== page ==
Unfortunately Chow Chow seem to be the dog breed that has the most trouble with going under anesthesia. It is unclear why this is so, but some people believe that this is caused by their heart to weight ratio. In proportion to the size of their bodies they have rather small hearts, and seeing that the quantity of the anesthetic is measured according to the body weight, people might have been giving them too much of it. Regardless of the cause, if there is a non surgical solution to a condition your dog is suffering from, you should definitely opt for it first, before resorting to surgery.
Another problem that has taken a lot of Chow Chow lives is gastric torsion, or as it is also known, bloat. This is twisting of the dog’s stomach, probably caused by his too rapid intake of food. This condition is often deadly if not noticed in time, and its progression rate is extremely fast. If you notice that your dog is experiencing dry heaves, that he can’t seem to settle in one place, and that he is salivating more than usually, call your vet immediately, as fast response is the only thing that will save your dog’s life.
Dogs in general are often stricken by some of many eye conditions and Chow Chow are by no means an exception. One of such conditions is entropion. This condition is characterized by an eyelid (usually lower) that is not developing properly and that starts growing towards the dog’s eyeball. The condition is easy to notice and to treat.
A much more serious eye condition often afflicting Chow Chow is glaucoma. This condition causes the increase in the pressure in the dog’s eye. It might be gradual and slowly progressing, leaving the dog with no consequences for a long time, but it can also be quite sudden and painful and cause immediate blindness. You can indentify it by the dog constantly rubbing his eyes that will get red or cloudy.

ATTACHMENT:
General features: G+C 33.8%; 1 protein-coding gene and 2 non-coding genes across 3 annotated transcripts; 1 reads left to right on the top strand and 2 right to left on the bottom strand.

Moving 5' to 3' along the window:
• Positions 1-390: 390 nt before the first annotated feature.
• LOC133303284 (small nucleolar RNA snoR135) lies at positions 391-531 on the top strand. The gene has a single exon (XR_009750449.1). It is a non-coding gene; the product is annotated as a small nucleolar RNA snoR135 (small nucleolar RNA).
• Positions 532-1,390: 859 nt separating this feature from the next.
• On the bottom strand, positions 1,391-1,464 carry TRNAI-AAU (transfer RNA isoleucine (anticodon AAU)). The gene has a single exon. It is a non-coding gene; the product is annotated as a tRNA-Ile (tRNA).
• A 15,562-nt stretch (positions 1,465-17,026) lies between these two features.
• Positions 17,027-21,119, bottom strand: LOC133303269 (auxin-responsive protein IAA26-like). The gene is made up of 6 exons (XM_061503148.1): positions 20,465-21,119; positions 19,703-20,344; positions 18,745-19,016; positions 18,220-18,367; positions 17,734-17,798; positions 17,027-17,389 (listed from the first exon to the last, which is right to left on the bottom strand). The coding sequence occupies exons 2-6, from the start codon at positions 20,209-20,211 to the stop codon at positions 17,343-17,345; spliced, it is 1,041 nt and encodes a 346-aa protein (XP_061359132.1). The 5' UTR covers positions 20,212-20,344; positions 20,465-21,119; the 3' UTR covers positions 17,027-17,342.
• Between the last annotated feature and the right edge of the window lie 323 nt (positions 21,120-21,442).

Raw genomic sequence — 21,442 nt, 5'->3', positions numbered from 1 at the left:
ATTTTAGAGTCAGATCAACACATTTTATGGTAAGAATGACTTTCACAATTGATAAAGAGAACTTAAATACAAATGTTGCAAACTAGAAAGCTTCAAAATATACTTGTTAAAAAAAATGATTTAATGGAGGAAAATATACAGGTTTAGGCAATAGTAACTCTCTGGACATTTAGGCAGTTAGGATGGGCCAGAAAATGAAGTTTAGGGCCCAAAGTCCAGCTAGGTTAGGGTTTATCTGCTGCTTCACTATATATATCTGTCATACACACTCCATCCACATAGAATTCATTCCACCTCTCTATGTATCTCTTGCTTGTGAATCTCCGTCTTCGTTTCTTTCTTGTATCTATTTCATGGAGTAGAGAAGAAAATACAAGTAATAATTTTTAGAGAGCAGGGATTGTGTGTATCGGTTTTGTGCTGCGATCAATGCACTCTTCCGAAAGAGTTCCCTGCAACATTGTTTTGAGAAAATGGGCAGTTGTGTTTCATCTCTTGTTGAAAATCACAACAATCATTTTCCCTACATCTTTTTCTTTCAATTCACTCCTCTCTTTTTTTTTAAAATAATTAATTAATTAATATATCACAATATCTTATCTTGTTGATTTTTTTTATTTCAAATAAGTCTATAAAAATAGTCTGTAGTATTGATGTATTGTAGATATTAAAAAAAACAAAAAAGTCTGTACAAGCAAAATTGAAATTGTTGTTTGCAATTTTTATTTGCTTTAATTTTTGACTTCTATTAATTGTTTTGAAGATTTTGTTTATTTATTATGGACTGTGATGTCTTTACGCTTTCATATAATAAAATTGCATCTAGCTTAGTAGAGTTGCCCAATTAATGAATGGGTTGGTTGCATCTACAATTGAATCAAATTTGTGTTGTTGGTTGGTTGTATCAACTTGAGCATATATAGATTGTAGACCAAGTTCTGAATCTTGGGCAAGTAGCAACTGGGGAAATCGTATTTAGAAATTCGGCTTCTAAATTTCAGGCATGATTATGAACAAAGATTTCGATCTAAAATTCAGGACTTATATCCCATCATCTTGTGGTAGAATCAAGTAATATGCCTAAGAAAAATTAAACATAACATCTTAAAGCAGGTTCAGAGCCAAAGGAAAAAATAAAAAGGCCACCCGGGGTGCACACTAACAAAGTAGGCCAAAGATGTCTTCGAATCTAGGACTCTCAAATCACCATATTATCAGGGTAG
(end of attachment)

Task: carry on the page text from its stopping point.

Chow Chow are not a breed for inexperienced dog owners. They can be stubborn and require strong leadership from their owner if they are to develop proper and tolerable temperament. If you do manage to form an adequate relationship with them, however, you will be getting an extremely devoted and loyal companion.
Chow Chows are not too friendly with strangers, and when you first bring your new puppy home that is exactly what you will be to him. Don’t allow your friends and family to instantly rush the puppy and try to play with him. Give him some peace and quiet so that he can get familiar and comfortable with his new surroundings and people that inhabit it. Make his crate a safe zone, when he enters it don’t disturb him or pull him out of it. He needs to know that there is place to which he can retreat when he wants to be alone and that his peace will not be disturbed once he is there.
Make sure to call your vet and see about getting the puppy vaccinated. This process can sometimes take months and the puppy shouldn’t be placed in contact with other dogs before it is done. While he is still young (less than six months old) your puppy should be getting three meals a day. Try to give them to him in regular intervals, and always in the same time during the day. Try to have some stability and a regular schedule when all of his activities are concerned – eating, training, playing, the routine will do him good.
Try to socialize your Chow Chow with other dogs as often as you can. This breed can be somewhat unfriendly with other dogs, especially if they are on his territory; socializing him while he is still a puppy should keep such tendencies at a minimum.